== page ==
After months in lockdown, being able to play hockey again was a relief for teenagers Becca and Liv.
The sisters, from Newport, had to stop training with their teammates when Wales went back into lockdown in December.
After rules changed, allowing organised sport for under-18s to resume from 27 March, the pair sad they were beginning to feel "a sense of normality again".
Becca, 17, said sport has been "such a big stress reliever".
With group training paused last March when the pandemic hit, and stopped again during the last lockdown in December, there had been concerns about the impact on children's health and on the sport stars of the future.
There have also been concerns from sporting bodies that a delay for adults to be able to meet outside to train was damaging to people's physical and mental health.
Groups of up to 30 people will be allowed to meet outside for organised activities from 26 April.
Gyms, swimming pools and leisure centres will now reopen on 3 May, if coronavirus cases remain low, after the date was brought forward.
Sport Wales said young people had shown "patience" in following safety guidance while training together and this had helped push the adults' dates forward.
Olivia - known as Liv - and Becca have played cricket for Wales in their age groups for a number of years and were preparing to play hockey for their country when coronavirus hit.
From training four to five times a week with their teams, the sisters had to get creative, doing Zoom classes in their garden, recording their progress along the way.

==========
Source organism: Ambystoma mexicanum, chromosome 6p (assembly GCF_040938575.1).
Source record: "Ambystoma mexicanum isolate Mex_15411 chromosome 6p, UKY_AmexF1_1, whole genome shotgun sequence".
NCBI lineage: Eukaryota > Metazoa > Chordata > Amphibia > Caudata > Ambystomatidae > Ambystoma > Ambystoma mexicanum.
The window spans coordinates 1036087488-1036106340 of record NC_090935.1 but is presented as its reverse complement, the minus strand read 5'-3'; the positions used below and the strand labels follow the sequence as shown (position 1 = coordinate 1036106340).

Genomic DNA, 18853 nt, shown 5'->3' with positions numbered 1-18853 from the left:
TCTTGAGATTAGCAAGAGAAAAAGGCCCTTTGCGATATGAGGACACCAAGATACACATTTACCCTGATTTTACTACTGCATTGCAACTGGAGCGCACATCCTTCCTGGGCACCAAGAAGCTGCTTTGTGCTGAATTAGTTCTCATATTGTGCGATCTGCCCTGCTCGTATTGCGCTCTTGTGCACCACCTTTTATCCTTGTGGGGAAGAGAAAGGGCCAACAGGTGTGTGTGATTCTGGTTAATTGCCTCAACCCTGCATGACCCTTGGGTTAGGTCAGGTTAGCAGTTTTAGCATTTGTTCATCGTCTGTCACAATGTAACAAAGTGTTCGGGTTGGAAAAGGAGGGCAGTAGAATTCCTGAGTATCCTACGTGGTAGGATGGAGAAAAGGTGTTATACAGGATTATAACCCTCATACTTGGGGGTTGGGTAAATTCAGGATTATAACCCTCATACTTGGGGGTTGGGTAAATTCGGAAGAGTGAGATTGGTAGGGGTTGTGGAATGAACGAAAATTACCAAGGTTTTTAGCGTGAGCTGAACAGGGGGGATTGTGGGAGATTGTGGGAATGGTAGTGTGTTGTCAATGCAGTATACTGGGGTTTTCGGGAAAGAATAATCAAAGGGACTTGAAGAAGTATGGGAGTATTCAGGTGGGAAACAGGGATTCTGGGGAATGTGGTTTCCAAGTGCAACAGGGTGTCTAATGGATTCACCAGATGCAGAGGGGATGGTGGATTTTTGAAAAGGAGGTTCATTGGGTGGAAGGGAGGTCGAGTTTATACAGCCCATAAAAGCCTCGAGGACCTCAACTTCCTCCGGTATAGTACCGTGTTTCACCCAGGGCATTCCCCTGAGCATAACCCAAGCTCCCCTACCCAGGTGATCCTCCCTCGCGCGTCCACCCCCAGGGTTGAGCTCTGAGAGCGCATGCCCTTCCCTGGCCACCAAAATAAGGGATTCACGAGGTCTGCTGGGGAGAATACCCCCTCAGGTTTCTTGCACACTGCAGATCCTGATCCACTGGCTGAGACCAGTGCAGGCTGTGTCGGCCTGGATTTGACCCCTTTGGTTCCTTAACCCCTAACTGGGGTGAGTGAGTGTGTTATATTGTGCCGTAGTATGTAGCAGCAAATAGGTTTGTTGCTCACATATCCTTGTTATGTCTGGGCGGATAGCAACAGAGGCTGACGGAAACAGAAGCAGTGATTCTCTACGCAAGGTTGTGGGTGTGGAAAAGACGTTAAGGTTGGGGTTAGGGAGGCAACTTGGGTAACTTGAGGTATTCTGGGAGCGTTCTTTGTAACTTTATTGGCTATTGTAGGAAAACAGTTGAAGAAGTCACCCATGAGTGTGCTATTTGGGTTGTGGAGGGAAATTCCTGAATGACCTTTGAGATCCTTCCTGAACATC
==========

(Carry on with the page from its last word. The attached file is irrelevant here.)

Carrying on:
Becca, who had been due to make her Wales hockey debut last year before it was cancelled, said not going to training had been hard to get used to.
"It brings me so much, the social side of it like seeing my friends, keeping my fitness up, but it's also such a big stress reliever from school work and other things," she said.
Over the Easter weekend, the sisters went to their first sessions with their Wales age group squads after a long winter in lockdown.
Liv, 14, said she found being away from her friends hard and getting back with the squad "meant a lot".
She was forced to self isolate three times at home before the December lockdown after Covid cases were confirmed at her school.
At one point she only went back to the classroom for one day, before another case was confirmed and she had to isolate all over again.
"Knowing that the rules legally allowed me to go to school, see my friends and go to hockey but I was sat at home, that was really hard," she said.
"[Getting back to training] has given me back the social aspect of my life that lockdown took away from me, and it just makes me really happy."
Their dad Jonathan, a hockey coach, said there was concern among coaches that many youngsters would not go back to organised sports after so long away from their team mates.
"Even before Covid, studies show that at around 15/16 years old, girls' dropout rates are high," he said.
"The elite players will always come, but for those who come for the social event, I do worry that a lot won't come back... if they're not there, how can we work as coaches to retain the players at such a crucial time in their life?"
However, Jonathan, who coaches under-15 and under-18 girls, said the numbers at their first session back had been really encouraging.
In October, the Welsh government changed rules, making travel for children to take part in sport a "reasonable excuse" to journey out of local lockdown areas, amid fears for children's wellbeing while being unable to train with their clubs.
Jonathan said his daughters were "lucky" because they had room to train in the garden and some gym equipment, but it had been hard for them to stay motivated.
"The girls have always been grateful, but doing the sessions online and by yourself just isn't the same," he said.
Sport Wales said young people had shown "patience" in following safety guidance when they were allowed to start playing together again.
"It's because of this that re-opening dates are being brought forward for gyms, leisure centres and organised outdoor activities for adults.
"While we understand that for some this still isn't quickly enough, we're glad that we are steadily getting back to the sport and activities that we love."
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